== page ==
Saturday, March 30, 2013


"The Morning of the Resurrection" by Edward Burnes-Jones
The text for today, The Resurrection of Our Lord, is our Gospel, Luke 24:1-12, which has already been read.
Grace and peace to you from God our Father and the Lord Jesus Christ.
Christ is risen!  He is risen indeed!  Alleluia!
There’s something that I noticed about our text this year that I hadn’t thought about before.  That happens to pastors once in a while.  I’m sure it happens to you, too.  Something new jumps out of God’s Word at you that you’ve never seen before.  Well, for me, on this text, it was one question: Where are the men?  I mean the disciples… the Twelve… the ones who followed Jesus and were taught by Him for those three years?  Why are they hiding in the locked room?  I know, hindsight is 20/20, but should all of this really have caught them by surprise?
St. Luke tells us of a least three occasions on which Jesus had told His disciples that He would be killed and rise from the dead.  In Luke 9:22, Jesus said: “The Son of Man must suffer many things and be rejected by the elders and chief priests and scribes, and be killed, and on the third day be raised.”  In Luke 9:44, Jesus said: “Let these words sink into your ears: The Son of Man is about to be delivered into the hands of men.”  And in Luke 18:31-33, Jesus became more specific: “See, we are going up to Jerusalem, and everything that is written about the Son of Man by the prophets will be accomplished.  For He will be delivered over to the Gentiles and will be mocked and shamefully treated and spit upon.  And after flogging Him, they will kill Him, and on the third day He will rise.”
The cross and resurrection are the very purpose for which He came.  Jesus makes that very clear.  But somehow they missed the point.  After all, if they had understood completely what Jesus said the picture would have been quite different, wouldn’t it?  If they really understood, they would have been standing there outside the tomb with Jesus’ clothes waiting for Him to walk out of the grave.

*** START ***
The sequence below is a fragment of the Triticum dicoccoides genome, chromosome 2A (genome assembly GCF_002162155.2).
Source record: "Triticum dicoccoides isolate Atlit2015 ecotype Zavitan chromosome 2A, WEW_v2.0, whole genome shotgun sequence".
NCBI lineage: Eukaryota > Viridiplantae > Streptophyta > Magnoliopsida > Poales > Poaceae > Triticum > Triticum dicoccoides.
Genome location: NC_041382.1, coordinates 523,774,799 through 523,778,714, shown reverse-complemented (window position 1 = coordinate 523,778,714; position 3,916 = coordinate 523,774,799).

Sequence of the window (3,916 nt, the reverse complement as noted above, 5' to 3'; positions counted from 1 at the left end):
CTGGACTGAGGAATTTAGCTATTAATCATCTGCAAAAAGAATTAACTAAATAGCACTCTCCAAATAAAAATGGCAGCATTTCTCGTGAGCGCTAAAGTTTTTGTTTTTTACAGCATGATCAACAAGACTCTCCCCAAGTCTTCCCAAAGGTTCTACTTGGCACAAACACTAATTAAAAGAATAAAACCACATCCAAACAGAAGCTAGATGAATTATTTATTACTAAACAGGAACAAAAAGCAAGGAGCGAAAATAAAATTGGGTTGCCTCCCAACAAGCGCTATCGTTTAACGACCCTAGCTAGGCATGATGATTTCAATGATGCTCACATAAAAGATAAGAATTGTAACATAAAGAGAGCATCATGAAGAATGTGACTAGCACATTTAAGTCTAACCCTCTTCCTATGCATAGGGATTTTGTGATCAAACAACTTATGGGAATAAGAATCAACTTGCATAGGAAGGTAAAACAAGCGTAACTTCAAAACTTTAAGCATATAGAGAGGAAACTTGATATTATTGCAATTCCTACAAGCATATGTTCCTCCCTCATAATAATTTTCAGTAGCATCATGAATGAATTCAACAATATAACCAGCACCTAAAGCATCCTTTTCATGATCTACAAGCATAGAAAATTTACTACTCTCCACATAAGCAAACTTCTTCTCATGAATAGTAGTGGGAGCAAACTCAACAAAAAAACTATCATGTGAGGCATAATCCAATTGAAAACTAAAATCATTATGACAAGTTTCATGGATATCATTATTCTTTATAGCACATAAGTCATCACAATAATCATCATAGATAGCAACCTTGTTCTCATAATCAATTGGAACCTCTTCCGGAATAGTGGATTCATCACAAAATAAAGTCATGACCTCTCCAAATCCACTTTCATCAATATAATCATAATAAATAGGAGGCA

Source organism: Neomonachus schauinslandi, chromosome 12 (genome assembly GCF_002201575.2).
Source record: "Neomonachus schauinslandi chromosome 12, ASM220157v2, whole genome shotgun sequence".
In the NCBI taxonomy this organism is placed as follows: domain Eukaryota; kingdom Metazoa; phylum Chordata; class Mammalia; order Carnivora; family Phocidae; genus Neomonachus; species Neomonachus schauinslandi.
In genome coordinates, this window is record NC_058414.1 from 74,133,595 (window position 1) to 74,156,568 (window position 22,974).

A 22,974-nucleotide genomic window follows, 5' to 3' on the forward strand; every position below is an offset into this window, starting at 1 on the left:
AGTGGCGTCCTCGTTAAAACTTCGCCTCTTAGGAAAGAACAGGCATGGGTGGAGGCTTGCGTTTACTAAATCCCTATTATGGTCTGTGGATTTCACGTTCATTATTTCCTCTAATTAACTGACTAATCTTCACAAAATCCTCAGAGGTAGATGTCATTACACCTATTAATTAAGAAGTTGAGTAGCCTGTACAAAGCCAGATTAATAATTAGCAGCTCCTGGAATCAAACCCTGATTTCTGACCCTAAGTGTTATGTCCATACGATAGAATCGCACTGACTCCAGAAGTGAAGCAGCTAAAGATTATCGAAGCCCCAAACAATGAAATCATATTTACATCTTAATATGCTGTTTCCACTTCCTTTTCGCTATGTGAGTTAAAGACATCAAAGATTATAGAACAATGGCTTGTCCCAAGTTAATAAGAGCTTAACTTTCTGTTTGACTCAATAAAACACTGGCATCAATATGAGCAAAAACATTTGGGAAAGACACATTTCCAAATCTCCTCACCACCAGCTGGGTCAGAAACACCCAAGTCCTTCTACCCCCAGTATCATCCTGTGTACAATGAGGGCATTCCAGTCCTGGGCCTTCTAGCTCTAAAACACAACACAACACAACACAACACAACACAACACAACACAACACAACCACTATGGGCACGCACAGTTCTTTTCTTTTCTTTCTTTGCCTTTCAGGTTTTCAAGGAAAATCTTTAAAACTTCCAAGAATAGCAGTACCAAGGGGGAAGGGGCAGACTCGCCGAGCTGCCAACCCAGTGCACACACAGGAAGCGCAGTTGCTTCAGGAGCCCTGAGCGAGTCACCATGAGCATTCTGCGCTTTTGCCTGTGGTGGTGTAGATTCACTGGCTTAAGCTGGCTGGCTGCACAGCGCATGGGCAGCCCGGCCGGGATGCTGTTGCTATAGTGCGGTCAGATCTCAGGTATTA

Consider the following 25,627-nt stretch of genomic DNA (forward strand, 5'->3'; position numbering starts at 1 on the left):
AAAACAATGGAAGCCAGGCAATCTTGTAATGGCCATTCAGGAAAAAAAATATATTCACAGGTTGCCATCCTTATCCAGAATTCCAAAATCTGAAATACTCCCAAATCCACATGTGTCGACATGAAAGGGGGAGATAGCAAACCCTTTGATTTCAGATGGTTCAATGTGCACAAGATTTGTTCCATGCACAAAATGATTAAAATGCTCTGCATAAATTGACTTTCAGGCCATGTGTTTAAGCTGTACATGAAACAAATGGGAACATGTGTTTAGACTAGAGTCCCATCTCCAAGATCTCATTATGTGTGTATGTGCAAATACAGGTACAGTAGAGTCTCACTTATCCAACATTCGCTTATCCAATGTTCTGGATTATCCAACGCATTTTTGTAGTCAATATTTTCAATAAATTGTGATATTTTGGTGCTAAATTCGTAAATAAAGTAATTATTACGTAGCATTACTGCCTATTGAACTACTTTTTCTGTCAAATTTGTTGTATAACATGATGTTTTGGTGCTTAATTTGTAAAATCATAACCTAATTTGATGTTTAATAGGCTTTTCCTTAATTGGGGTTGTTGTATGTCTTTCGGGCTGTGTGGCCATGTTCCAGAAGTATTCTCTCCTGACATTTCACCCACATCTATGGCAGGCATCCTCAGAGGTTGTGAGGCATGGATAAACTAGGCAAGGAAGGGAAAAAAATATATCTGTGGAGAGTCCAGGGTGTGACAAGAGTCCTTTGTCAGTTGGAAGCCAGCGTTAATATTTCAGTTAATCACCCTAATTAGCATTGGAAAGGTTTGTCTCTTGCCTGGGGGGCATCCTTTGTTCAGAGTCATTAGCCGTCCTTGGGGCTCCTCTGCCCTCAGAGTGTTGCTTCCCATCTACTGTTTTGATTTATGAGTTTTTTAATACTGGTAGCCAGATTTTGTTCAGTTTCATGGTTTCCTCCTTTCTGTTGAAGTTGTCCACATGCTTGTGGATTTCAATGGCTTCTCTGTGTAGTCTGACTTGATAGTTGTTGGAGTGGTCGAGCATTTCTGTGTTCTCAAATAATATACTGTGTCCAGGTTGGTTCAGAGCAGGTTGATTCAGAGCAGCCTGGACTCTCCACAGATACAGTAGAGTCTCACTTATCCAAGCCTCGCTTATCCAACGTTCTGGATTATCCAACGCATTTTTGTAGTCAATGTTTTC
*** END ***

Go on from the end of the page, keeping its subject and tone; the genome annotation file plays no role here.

Imagine the story: “On the first day of the week, at early dawn, all of Jesus’ disciples went to the tomb, taking Jesus’ clothing with them.  When they arrived they rolled the stone away from the grave and waited for Jesus to come out.”
Well, that’s quite a different story isn’t it?  And in fact, St. Luke tells us that each time Jesus shared the cross and the resurrection with them, they didn’t understand what He was talking about.  It was concealed from them and they were afraid to ask Him what He meant.  They did not grasp what was said.  Even though Jesus said, “Let these words sink into your ears…” they didn’t let them sink into their ears, and so those words did not penetrate their hearts and minds, either.
But the women weren’t much better.  They didn’t really get it either.  They didn’t come to see a living Jesus, but to anoint a dead body.  That’s why they took the spices that they had prepared.  They didn’t remember.  All Jesus’ followers—the men and the women—didn’t remember the words that Jesus spoke to them. 
Oh, they believed in bodily resurrection.  They believed that God would raise all the dead at the end of time.  They just didn’t expect a resurrection now.  It’s not that Jesus was speaking in code or something.  What He said was clear enough.  Even His enemies caught it.  Sure, they twisted His words completely in their kangaroo court, but they knew what Jesus was really saying.  They heard Him say that He would raise this body; that’s why they sealed His tomb and posted the guards.  They didn’t want anyone to take His body and say that He had risen from the dead.  No, it’s not that Jesus’ words were unclear—just impossible to believe.
Now, before we look down our noses at them, let’s try to put ourselves in their sandals.  After all, you and I have the benefit of knowing how the story ends.  We are not living it in the moment.  So let’s try to see it from their perspective.
Have you ever gone to a funeral and expected the deceased to get up out of his or her casket?  No!  Death is unforgiving in that way.  When it gets a hold of you, you stay dead.  That’s why it hurts so much for the ones left behind. 
When our loved ones die, we can’t talk to them anymore.  We can’t hug them anymore. We can’t laugh and cry with them.  We can’t hear their voice or look into their eyes.  We can’t share new memories with them.  And it’s not just that they are distant, far away.  There’s a hole where they were, a big empty space that nothing can fill.  That’s death.  That’s the pain it causes.  That’s the finality of it.  That’s what the disciples were feeling on Easter morning.  They didn’t expect Jesus to do what He said He’d do.  After all, He was dead.  How could they believe that He would rise?  That’s impossible!
That is exactly the point.  What God does in Jesus is so amazing, so much against the way that we think, that it just doesn’t seem possible.  Even when we hear it spoken very clearly we just say, “Now that can’t be true.”